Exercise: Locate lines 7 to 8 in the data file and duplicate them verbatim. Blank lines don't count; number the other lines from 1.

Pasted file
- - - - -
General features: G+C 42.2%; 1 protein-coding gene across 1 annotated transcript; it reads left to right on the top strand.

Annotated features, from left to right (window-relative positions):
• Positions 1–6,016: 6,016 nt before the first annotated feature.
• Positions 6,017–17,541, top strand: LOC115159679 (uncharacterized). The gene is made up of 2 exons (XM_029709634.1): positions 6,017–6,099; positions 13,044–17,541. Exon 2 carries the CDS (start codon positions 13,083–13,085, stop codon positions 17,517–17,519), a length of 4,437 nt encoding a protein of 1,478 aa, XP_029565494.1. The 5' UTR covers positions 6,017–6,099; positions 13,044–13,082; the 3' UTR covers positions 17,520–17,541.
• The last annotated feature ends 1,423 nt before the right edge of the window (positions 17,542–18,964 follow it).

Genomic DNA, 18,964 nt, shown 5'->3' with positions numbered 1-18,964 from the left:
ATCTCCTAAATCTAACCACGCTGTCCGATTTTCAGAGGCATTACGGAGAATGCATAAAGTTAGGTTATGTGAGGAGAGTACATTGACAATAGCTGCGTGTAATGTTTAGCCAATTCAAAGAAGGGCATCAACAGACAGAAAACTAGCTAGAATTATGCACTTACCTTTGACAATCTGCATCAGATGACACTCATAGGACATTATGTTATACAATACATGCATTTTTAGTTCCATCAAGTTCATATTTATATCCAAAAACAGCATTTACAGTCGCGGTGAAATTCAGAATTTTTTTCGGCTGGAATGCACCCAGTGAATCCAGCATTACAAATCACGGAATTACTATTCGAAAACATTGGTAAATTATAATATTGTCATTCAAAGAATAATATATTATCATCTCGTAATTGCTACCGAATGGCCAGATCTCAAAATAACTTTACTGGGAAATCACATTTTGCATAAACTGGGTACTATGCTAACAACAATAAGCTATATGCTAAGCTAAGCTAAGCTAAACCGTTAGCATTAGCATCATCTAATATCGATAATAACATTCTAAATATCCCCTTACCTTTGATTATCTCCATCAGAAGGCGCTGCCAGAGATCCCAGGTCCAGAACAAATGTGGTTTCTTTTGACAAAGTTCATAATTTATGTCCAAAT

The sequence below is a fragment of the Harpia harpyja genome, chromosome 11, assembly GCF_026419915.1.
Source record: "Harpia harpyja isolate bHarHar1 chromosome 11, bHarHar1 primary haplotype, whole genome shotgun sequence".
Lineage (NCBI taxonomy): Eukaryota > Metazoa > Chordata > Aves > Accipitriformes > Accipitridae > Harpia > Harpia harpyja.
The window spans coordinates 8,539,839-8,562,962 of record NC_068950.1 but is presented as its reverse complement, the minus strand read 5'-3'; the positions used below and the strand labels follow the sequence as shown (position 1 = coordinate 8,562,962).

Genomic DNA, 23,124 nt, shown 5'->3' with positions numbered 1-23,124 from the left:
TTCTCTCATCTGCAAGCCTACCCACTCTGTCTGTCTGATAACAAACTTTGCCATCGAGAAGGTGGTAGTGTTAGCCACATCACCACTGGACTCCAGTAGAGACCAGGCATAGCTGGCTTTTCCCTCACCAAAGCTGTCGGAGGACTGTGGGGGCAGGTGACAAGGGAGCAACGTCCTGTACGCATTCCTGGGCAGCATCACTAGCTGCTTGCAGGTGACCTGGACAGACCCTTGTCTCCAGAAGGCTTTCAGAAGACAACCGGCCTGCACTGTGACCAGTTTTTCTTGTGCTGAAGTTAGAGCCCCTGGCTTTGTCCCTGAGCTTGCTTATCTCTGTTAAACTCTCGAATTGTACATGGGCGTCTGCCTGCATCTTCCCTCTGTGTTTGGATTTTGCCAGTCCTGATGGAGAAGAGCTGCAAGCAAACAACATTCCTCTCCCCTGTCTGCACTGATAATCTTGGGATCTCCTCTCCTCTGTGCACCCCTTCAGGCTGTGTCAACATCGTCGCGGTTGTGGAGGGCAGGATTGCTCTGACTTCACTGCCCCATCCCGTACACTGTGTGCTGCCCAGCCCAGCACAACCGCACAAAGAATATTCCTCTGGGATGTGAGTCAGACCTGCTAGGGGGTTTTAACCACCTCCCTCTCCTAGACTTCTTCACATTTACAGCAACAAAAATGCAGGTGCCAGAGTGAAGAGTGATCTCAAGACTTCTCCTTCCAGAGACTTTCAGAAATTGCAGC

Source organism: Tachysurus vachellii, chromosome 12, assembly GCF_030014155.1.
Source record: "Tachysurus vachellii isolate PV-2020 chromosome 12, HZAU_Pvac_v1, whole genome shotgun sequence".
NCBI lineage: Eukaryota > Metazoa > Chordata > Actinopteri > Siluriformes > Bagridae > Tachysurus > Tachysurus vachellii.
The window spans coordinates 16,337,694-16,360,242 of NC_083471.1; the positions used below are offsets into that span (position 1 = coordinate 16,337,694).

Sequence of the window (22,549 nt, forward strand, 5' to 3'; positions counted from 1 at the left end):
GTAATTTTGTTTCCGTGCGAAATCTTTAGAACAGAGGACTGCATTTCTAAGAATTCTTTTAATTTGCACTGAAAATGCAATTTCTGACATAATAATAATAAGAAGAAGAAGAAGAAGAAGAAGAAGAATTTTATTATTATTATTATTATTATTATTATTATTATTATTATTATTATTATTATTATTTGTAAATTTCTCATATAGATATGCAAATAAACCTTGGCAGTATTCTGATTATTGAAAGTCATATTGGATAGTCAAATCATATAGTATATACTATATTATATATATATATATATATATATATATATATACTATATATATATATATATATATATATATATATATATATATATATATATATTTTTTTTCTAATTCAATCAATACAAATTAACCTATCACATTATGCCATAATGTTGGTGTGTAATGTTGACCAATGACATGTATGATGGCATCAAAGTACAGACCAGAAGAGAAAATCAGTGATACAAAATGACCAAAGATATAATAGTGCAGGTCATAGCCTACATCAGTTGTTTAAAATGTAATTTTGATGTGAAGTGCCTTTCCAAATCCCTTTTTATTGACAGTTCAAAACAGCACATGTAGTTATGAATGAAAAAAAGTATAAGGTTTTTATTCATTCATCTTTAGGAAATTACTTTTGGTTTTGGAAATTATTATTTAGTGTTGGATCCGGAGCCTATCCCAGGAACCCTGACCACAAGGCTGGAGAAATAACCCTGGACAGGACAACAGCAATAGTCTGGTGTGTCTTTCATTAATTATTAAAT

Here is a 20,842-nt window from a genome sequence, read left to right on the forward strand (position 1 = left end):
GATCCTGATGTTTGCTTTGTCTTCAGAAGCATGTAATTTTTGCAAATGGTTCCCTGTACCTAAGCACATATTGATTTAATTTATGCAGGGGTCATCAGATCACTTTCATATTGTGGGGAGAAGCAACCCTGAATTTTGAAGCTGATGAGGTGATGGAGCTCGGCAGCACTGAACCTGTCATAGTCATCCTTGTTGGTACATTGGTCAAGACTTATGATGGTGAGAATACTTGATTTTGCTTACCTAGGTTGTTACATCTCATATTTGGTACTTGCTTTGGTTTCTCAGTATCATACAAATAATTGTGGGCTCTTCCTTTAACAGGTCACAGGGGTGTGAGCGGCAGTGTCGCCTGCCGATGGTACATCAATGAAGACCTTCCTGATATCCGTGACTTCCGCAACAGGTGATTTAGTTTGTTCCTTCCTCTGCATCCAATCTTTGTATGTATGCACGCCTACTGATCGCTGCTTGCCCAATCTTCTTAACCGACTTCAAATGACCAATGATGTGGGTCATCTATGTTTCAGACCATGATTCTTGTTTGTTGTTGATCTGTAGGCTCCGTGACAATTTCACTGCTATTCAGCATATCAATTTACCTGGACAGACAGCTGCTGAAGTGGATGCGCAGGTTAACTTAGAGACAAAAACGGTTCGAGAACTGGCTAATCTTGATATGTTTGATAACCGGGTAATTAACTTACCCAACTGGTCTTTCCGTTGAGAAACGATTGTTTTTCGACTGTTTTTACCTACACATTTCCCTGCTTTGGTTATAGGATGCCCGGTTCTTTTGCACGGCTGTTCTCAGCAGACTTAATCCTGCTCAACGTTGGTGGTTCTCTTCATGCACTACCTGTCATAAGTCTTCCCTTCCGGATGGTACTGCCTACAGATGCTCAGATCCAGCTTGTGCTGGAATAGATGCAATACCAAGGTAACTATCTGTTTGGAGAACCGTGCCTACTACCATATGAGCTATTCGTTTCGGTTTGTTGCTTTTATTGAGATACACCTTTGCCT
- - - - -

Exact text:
ATCTCCTAAATCTAACCACGCTGTCCGATTTTCAGAGGCATTACGGAGAATGCATAAAGTTAGGTTATGTGAGGAGAGTACATTGACAATAGCTGCGTGTAATGTTTAGCCAATTCAAAGAAGGGCATCAACAGACAGAAAACTAGCTAGAATTATGCACTTACCTTTGACAATCTGCATCAGATGACACTCATAGGACATTATGTTATACAATACATGCATTTTTAGTTCCATCAAGTTCATATTTATATCCAAAAACAGCATTTACAGTCGCGGTGAAATTCAGAATTTTTTTCGGCTGGAATGCACCCAGTGAATCCAGCATTACAAATCACGGAATTACTATTCGAAAACATTGGTAAATTATAATATTGTCATTCAAAGAATAATATATTATCATCTCGTAATTGCTACCGAATGGCCAGATCTCAAAATAACTTTACTGGGAAATCACATTTTGCATAAACTGGGTACTATGCTAACAACAATAAGCTATATGCTAAGCTAAGCTAAGCTAAACCGTTAGCATTAGCATCATCTAATATCGATAATAACATTCTAAATATCCCCTTACCTTTGATTATCTCCATCAGAAGGCGCTGCCAGAGATCCCAGGTCCAGAACAAATGTGGTTTCTTTTGACAAAGTTCATAATTTATGTCCAAAT

The sequence below is a fragment of the Harpia harpyja genome, chromosome 11, assembly GCF_026419915.1.